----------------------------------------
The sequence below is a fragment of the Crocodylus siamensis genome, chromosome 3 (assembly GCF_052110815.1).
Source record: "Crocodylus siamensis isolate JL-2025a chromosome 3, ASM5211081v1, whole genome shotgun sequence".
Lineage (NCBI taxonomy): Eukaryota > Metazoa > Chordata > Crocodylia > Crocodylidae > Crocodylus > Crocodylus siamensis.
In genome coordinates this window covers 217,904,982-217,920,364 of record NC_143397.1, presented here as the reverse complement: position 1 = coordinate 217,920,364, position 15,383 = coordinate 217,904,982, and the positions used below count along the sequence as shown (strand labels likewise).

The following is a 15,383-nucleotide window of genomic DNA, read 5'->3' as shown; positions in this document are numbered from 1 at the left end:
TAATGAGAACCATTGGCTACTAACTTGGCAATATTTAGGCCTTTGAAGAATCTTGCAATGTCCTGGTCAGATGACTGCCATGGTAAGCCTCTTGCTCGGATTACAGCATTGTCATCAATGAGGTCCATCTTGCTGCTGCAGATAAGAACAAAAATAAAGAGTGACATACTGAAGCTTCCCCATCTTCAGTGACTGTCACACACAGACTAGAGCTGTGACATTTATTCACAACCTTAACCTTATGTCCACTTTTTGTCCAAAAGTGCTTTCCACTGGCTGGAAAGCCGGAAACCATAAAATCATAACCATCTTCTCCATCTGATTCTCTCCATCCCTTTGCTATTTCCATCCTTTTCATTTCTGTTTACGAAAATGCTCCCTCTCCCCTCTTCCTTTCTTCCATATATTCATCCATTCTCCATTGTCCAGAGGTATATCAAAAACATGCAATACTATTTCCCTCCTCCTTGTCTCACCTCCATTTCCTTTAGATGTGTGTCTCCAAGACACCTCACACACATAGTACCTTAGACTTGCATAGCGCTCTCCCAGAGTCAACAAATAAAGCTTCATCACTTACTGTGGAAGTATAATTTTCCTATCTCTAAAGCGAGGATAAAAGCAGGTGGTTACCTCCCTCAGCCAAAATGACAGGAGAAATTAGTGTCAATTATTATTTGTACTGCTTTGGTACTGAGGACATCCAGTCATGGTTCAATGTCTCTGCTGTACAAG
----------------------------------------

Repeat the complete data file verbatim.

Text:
The sequence below is a fragment of the Crocodylus siamensis genome, chromosome 3 (assembly GCF_052110815.1).
Source record: "Crocodylus siamensis isolate JL-2025a chromosome 3, ASM5211081v1, whole genome shotgun sequence".
Lineage (NCBI taxonomy): Eukaryota > Metazoa > Chordata > Crocodylia > Crocodylidae > Crocodylus > Crocodylus siamensis.
In genome coordinates this window covers 217,904,982-217,920,364 of record NC_143397.1, presented here as the reverse complement: position 1 = coordinate 217,920,364, position 15,383 = coordinate 217,904,982, and the positions used below count along the sequence as shown (strand labels likewise).

The following is a 15,383-nucleotide window of genomic DNA, read 5'->3' as shown; positions in this document are numbered from 1 at the left end:
TAATGAGAACCATTGGCTACTAACTTGGCAATATTTAGGCCTTTGAAGAATCTTGCAATGTCCTGGTCAGATGACTGCCATGGTAAGCCTCTTGCTCGGATTACAGCATTGTCATCAATGAGGTCCATCTTGCTGCTGCAGATAAGAACAAAAATAAAGAGTGACATACTGAAGCTTCCCCATCTTCAGTGACTGTCACACACAGACTAGAGCTGTGACATTTATTCACAACCTTAACCTTATGTCCACTTTTTGTCCAAAAGTGCTTTCCACTGGCTGGAAAGCCGGAAACCATAAAATCATAACCATCTTCTCCATCTGATTCTCTCCATCCCTTTGCTATTTCCATCCTTTTCATTTCTGTTTACGAAAATGCTCCCTCTCCCCTCTTCCTTTCTTCCATATATTCATCCATTCTCCATTGTCCAGAGGTATATCAAAAACATGCAATACTATTTCCCTCCTCCTTGTCTCACCTCCATTTCCTTTAGATGTGTGTCTCCAAGACACCTCACACACATAGTACCTTAGACTTGCATAGCGCTCTCCCAGAGTCAACAAATAAAGCTTCATCACTTACTGTGGAAGTATAATTTTCCTATCTCTAAAGCGAGGATAAAAGCAGGTGGTTACCTCCCTCAGCCAAAATGACAGGAGAAATTAGTGTCAATTATTATTTGTACTGCTTTGGTACTGAGGACATCCAGTCATGGTTCAATGTCTCTGCTGTACAAG